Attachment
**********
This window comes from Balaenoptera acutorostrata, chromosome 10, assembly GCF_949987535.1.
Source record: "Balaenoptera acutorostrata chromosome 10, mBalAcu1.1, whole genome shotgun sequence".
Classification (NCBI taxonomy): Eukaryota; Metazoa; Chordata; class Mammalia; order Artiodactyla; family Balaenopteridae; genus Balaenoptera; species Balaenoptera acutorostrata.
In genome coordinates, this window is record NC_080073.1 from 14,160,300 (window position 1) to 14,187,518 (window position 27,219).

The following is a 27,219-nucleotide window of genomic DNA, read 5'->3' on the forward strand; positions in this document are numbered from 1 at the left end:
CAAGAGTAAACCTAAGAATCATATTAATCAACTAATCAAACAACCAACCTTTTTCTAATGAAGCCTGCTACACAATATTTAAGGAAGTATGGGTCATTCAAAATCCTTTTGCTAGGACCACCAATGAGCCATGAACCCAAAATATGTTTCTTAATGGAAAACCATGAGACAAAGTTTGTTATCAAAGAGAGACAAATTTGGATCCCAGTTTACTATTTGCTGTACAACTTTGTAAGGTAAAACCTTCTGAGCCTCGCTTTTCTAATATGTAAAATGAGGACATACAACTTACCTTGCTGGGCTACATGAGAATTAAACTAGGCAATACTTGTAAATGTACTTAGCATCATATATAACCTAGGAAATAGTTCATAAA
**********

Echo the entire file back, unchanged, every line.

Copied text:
This window comes from Balaenoptera acutorostrata, chromosome 10, assembly GCF_949987535.1.
Source record: "Balaenoptera acutorostrata chromosome 10, mBalAcu1.1, whole genome shotgun sequence".
Classification (NCBI taxonomy): Eukaryota; Metazoa; Chordata; class Mammalia; order Artiodactyla; family Balaenopteridae; genus Balaenoptera; species Balaenoptera acutorostrata.
In genome coordinates, this window is record NC_080073.1 from 14,160,300 (window position 1) to 14,187,518 (window position 27,219).

The following is a 27,219-nucleotide window of genomic DNA, read 5'->3' on the forward strand; positions in this document are numbered from 1 at the left end:
CAAGAGTAAACCTAAGAATCATATTAATCAACTAATCAAACAACCAACCTTTTTCTAATGAAGCCTGCTACACAATATTTAAGGAAGTATGGGTCATTCAAAATCCTTTTGCTAGGACCACCAATGAGCCATGAACCCAAAATATGTTTCTTAATGGAAAACCATGAGACAAAGTTTGTTATCAAAGAGAGACAAATTTGGATCCCAGTTTACTATTTGCTGTACAACTTTGTAAGGTAAAACCTTCTGAGCCTCGCTTTTCTAATATGTAAAATGAGGACATACAACTTACCTTGCTGGGCTACATGAGAATTAAACTAGGCAATACTTGTAAATGTACTTAGCATCATATATAACCTAGGAAATAGTTCATAAA